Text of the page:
Frankenstein’s food laboratories have excelled again: they’ve created a sandwich that stays fresh for fourteen days. Of course, that’s stretching the meaning of the word “fresh” somewhat but it brings a renewed challenge to Gerald Ratner who once said that his shops sold earrings that were cheaper than an M&S prawn sandwich “but probably wouldn’t last as long”. Now the food technologists have raised the bar and Ratner must up his game.
I don’t doubt that the new, if that’s the right word, sandwiches taste “fresh”, my concern is what has been done to the components to make them last that long. Natural foods go off for a reason. It’s nature’s way of saying “Don’t eat me” because what made it wholesome in the first place has now gone and the bad stuff has taken over. We know and understand how we can slow that process down naturally, by freezing it for instance, but even so we can still lose some of the goodness. Other ways are less benign. Adding chemicals to preserve food is adding potentially harmful substances and we won’t know for sure whether or not they’re harmful until we’ve been consuming them for a decade or two.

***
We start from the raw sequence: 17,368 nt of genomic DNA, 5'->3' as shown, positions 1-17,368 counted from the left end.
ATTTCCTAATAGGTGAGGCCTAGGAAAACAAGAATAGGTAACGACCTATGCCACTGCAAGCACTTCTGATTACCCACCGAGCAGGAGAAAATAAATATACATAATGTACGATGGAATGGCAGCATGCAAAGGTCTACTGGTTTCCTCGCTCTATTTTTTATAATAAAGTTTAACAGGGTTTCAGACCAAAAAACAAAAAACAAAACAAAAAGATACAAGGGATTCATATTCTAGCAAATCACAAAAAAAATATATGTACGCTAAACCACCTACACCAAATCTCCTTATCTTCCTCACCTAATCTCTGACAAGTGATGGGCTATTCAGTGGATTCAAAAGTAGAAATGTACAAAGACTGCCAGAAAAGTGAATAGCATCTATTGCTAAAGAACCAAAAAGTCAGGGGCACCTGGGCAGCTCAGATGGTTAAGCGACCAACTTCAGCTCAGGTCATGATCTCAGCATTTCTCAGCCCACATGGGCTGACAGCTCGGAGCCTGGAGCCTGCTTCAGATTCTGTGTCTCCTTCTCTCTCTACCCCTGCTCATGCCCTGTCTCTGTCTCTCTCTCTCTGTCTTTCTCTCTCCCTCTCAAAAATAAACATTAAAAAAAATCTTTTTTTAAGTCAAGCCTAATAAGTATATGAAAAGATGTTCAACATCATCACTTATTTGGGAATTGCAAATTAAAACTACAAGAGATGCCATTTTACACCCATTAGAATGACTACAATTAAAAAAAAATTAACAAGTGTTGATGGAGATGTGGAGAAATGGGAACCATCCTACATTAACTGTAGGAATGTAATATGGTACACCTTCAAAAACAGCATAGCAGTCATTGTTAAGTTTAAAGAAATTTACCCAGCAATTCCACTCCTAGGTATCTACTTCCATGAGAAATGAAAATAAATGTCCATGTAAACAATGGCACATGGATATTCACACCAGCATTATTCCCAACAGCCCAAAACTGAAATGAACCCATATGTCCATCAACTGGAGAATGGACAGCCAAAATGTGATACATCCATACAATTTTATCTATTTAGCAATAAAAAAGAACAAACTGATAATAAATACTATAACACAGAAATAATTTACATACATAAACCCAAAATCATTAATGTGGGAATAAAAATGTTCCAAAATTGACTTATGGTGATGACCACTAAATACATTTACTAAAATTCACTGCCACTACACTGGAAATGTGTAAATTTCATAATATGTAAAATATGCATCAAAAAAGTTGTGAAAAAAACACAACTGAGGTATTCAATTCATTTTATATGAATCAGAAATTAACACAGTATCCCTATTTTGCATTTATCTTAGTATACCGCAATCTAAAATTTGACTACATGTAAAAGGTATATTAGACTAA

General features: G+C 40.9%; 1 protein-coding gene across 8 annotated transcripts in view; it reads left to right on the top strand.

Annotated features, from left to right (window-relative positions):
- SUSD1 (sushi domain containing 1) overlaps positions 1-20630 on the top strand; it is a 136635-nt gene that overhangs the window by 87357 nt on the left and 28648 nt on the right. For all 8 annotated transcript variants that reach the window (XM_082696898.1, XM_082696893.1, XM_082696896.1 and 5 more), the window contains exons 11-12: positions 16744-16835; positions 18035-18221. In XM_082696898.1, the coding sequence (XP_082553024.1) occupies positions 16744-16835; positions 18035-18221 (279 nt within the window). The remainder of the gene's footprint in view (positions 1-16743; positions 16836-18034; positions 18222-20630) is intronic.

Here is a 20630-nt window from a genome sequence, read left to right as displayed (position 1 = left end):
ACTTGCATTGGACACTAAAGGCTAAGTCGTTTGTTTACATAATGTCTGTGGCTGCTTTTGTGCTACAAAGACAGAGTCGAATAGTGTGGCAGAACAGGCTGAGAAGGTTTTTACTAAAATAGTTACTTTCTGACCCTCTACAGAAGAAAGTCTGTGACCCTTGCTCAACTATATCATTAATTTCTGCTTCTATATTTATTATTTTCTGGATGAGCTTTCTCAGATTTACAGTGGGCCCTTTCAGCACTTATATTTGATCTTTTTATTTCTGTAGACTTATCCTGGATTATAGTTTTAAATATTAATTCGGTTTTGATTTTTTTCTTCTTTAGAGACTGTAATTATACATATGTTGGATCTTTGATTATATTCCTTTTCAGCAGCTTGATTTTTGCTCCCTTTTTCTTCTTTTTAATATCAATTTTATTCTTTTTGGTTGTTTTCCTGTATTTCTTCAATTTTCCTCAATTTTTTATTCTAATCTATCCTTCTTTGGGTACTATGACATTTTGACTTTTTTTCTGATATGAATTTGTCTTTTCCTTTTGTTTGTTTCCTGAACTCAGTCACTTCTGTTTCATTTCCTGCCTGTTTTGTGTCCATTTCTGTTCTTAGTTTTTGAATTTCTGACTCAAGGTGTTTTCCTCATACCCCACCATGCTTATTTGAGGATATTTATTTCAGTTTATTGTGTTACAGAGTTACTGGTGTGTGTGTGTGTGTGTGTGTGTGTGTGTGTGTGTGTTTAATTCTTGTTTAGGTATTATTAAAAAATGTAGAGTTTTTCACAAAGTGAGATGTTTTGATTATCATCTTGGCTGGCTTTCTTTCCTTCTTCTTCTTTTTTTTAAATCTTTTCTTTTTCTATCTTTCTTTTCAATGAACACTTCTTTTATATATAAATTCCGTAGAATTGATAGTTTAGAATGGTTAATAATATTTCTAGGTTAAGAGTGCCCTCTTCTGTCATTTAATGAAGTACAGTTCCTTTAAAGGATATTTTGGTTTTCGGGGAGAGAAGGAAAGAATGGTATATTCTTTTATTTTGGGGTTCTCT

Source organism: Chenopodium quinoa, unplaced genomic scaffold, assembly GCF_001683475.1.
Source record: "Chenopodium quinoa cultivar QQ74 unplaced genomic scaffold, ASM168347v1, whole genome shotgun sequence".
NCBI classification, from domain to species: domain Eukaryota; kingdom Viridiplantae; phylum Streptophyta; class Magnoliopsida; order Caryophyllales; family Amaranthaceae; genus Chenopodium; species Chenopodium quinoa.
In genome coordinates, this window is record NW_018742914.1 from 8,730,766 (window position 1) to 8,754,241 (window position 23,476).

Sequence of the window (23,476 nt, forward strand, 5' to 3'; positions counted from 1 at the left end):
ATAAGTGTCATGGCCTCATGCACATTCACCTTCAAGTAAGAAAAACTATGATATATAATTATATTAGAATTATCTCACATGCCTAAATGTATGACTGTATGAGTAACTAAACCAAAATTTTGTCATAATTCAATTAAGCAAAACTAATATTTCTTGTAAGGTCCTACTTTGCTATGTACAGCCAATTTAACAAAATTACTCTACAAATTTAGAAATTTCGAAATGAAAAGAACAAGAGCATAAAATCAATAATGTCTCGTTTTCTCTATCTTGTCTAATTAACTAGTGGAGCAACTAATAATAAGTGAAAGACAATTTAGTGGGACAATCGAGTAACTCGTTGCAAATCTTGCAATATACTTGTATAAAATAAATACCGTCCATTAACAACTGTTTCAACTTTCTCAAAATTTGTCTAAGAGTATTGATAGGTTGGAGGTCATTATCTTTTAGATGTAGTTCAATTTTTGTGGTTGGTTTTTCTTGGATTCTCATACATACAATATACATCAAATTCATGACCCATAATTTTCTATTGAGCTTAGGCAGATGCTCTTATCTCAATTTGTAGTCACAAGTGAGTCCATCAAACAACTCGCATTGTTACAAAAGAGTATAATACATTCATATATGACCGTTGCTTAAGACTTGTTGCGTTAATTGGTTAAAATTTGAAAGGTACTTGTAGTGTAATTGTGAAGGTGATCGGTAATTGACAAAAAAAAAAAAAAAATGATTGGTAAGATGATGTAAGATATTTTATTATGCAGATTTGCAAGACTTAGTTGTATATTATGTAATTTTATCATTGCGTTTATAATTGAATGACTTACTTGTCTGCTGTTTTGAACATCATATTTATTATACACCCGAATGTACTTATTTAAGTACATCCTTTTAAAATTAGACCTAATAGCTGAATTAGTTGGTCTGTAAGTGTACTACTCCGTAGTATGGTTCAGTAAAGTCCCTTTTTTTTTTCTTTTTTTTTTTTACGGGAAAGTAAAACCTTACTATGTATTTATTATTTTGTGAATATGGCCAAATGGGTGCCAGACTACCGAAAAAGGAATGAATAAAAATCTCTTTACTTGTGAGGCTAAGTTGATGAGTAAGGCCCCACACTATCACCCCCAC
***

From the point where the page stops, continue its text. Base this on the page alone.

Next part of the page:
I would also like to understand whether the new process merely masks the tell-tale evidence of rotted food, fooling our senses into thinking that it is still “fresh”. Just because they’ve stopped a sandwich from curling doesn’t mean it’s safe to eat. Frankly, I’d rather trust my senses than the food technologists because they have an abysmal track record in food safety and food preservation.
This story reminds me of another great innovation, the tin can. Nobody thought that was a problem until explorers and sailors started dying from lead poisoning caused by the solder leaching lead into the can’s contents. We’ve made the very same mistake again in modern times. We used to think wrapping food in clingfilm was safe enough, but we now know that plasticisers aren’t good to eat and the early products were banned because they can cause cancer. Millions of people used to wrap food in clingfilm and cook it in a microwave, that’s how ignorant we were.
Or more to the point, that’s how ignorant the food technologists were.